Qantas Airways Ltd. must turn over the passenger list of a 2010 flight to an employee who is suing Rolls-Royce Holdings Plc over an engine explosion on that trip, a judge ruled.
New South Wales Supreme Court Justice Robert Beech-Jones said the manifest, including passengers’ names, addresses and phone numbers, will allow the employee to determine how many people may become members of the group lawsuit. That will enable proceedings to be carried out more efficiently, the judge wrote in his June 19 ruling.
Part of a Rolls-Royce Trent 900 engine casing blew off shortly after the A380 plane left Singapore on Nov. 4, 2010, sending shrapnel through a wing and fuselage, according to a preliminary report by the Australian Transport Safety Bureau. None of the 469 people on board was physically injured in the incident, which led Qantas to ground its entire fleet of the Airbus SAS jet for more than three weeks.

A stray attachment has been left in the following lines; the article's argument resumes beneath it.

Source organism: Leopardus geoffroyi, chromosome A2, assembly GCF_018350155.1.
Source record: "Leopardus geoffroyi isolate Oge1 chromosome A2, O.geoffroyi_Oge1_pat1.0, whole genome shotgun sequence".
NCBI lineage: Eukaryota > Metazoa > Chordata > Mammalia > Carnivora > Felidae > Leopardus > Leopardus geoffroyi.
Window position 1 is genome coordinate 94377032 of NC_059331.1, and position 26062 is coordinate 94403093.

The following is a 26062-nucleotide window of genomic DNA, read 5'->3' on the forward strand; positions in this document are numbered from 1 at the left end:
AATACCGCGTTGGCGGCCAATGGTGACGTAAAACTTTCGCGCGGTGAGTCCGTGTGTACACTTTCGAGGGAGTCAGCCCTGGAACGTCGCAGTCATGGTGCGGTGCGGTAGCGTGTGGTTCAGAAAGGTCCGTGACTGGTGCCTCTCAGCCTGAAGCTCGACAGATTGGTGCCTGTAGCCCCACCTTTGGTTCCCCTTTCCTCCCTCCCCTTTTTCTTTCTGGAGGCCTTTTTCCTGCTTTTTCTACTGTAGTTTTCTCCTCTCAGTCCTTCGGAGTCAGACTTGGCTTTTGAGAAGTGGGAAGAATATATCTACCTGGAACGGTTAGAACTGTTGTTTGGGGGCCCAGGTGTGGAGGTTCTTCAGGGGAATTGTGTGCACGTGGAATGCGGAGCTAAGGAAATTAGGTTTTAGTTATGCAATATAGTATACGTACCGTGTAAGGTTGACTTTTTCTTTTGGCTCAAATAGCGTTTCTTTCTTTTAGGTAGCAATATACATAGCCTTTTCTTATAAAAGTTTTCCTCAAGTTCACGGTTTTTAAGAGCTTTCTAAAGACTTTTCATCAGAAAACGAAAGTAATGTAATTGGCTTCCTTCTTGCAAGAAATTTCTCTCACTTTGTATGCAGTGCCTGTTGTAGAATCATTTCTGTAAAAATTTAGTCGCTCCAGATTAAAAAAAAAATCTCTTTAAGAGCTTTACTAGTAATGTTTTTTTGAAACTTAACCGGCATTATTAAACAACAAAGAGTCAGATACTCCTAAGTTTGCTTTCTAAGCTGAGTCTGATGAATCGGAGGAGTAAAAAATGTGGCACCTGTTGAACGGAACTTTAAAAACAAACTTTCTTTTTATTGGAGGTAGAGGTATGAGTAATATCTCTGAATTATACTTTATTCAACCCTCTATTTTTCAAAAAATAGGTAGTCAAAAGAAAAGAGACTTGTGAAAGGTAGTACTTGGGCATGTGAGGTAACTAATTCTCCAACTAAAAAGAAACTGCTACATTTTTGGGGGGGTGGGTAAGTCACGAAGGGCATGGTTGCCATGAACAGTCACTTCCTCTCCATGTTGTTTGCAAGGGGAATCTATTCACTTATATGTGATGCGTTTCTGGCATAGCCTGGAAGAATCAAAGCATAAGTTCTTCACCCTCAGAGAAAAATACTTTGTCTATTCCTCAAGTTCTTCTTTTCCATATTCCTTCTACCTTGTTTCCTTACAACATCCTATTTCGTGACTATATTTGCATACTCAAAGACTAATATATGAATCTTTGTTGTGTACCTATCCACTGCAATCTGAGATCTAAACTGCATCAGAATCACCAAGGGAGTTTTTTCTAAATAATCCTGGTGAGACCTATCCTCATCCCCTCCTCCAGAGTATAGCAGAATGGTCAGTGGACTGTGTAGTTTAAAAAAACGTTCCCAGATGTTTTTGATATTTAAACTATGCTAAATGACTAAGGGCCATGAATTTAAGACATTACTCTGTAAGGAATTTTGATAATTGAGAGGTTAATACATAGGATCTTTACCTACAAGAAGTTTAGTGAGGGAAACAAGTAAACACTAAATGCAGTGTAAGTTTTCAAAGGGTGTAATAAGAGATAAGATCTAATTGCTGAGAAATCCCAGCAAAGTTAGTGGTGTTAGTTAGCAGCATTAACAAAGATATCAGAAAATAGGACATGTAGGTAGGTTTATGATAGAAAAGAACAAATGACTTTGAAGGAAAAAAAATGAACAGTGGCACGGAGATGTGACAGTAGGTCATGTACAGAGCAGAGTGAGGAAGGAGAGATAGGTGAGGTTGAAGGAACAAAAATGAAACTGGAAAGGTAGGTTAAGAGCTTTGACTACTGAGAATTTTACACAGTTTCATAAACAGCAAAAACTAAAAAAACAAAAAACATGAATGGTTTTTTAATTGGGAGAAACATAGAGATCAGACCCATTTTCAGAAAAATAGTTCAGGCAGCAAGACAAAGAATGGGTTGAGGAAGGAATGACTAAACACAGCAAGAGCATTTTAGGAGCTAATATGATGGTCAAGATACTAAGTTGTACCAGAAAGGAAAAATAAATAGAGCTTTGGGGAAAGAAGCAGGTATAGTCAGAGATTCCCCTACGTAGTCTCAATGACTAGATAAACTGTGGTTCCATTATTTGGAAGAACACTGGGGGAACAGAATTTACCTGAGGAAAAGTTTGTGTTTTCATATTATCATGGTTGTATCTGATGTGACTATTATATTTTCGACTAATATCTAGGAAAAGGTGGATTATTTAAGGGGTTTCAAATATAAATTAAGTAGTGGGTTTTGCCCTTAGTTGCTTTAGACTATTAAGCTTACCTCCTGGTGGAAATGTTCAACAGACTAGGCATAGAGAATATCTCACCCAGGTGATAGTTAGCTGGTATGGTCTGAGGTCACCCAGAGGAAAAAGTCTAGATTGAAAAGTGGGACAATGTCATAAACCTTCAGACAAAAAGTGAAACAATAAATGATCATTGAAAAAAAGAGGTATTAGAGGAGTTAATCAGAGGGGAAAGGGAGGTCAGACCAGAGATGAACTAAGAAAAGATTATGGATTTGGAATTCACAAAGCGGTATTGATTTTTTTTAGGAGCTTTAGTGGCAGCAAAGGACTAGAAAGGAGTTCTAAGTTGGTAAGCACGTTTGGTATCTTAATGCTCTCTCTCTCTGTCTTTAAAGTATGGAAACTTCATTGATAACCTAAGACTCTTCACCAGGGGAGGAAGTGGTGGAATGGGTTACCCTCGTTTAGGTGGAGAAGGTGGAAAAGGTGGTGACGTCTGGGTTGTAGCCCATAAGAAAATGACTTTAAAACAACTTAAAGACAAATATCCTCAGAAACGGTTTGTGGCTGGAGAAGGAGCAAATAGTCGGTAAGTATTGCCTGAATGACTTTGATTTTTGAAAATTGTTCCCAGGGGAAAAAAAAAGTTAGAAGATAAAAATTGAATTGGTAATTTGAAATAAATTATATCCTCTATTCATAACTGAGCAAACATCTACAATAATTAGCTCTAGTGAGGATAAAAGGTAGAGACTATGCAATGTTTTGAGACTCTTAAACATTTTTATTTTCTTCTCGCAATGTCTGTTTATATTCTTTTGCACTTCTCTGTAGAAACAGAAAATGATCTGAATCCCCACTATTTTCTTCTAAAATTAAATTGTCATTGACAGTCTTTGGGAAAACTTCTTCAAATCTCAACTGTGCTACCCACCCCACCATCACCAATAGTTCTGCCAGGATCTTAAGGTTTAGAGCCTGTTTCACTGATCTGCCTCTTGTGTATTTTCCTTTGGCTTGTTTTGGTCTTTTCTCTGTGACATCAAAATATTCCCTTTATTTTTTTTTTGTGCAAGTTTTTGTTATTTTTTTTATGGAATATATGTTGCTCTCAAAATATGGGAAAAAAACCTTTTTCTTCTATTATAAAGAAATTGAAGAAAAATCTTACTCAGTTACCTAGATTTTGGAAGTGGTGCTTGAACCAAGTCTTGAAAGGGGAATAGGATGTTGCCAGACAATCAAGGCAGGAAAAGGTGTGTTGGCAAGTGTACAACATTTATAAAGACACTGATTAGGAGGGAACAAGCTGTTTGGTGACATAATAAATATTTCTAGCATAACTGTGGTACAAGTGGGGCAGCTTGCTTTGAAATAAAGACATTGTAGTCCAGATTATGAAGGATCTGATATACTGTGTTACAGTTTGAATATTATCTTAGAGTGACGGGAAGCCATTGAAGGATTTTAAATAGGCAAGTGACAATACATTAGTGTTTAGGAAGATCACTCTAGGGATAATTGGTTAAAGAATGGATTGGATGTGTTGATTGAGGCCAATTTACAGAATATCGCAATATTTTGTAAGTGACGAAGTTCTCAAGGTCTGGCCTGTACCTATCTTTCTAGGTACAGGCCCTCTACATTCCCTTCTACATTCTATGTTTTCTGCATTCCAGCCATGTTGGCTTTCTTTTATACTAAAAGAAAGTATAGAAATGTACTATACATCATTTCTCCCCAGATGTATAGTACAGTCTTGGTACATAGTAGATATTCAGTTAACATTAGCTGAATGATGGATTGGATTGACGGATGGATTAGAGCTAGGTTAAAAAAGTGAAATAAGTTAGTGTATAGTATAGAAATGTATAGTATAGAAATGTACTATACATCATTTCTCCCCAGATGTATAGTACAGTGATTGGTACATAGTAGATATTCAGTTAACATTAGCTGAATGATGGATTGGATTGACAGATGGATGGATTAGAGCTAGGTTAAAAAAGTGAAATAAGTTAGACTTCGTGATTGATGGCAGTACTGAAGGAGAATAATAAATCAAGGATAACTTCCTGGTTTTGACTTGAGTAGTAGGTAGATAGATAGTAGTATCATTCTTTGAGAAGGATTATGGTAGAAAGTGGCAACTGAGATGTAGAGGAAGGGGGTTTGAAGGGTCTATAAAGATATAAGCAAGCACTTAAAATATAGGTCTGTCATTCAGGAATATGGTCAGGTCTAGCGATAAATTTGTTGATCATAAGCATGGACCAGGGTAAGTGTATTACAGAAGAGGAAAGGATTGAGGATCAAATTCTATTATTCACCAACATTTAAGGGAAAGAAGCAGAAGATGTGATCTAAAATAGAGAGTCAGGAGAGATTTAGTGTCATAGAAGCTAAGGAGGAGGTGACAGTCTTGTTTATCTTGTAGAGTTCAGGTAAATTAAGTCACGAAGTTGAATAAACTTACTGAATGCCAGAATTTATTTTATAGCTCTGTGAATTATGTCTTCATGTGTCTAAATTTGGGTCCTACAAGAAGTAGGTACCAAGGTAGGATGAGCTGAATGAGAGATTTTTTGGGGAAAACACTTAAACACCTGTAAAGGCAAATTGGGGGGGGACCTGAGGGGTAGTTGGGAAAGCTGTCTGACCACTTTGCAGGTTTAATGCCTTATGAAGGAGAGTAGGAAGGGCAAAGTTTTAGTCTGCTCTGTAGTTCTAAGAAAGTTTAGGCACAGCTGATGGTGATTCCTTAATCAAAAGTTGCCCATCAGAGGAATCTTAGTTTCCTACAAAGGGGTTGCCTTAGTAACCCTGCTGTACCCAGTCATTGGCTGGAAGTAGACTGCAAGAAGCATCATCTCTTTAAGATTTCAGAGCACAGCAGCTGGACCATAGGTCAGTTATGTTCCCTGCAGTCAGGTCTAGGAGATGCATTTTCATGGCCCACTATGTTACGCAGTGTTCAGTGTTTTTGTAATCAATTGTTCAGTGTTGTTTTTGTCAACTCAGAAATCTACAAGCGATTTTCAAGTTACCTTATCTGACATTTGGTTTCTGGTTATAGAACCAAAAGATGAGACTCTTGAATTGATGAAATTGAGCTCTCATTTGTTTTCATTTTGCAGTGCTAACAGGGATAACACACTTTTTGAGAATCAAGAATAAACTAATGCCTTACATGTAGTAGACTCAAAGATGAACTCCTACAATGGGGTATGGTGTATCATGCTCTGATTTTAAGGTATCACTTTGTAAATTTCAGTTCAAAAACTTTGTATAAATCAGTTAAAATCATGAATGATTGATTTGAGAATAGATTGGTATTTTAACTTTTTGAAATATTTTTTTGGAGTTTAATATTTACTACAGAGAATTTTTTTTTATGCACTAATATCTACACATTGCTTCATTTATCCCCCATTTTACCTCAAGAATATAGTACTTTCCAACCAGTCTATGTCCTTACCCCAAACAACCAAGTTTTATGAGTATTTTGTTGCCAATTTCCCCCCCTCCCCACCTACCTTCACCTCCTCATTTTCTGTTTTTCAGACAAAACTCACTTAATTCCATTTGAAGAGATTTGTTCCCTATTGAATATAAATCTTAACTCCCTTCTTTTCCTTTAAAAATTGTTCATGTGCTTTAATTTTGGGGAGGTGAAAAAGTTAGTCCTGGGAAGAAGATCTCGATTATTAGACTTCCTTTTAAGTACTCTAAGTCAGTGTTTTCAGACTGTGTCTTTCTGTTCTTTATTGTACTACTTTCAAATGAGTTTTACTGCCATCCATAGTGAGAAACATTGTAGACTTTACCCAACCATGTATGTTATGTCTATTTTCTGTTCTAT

Sandy Lam, 31, a flight attendant, claimed to have suffered post-traumatic stress disorder and a “major depressive disorder,” according to the judge. Lam sued seeking unspecified damages on behalf of all people on board the aircraft who suffered psychological injury.
The judge rejected Qantas’s assertion that the demand for the passenger list was premature and a “fishing expedition” by Lam, according to the ruling.
“The entire concept of an opt-out representative action involves a form of ‘fishing,’ because plaintiffs don’t know how many people involved will be in similar circumstances,” Beech-Jones wrote. “The obtainment of details from the passenger manifest facilitates those matters being ascertained earlier and more cheaply.”
The engine explosion was caused by an oil leak and subsequent fire, according to the safety regulator’s report. Rolls-Royce has revised procedures since the incident, it said.
The case is Sandy Lam v. Rolls Royce Plc. 2013/37342. Supreme Court of New South Wales (Sydney).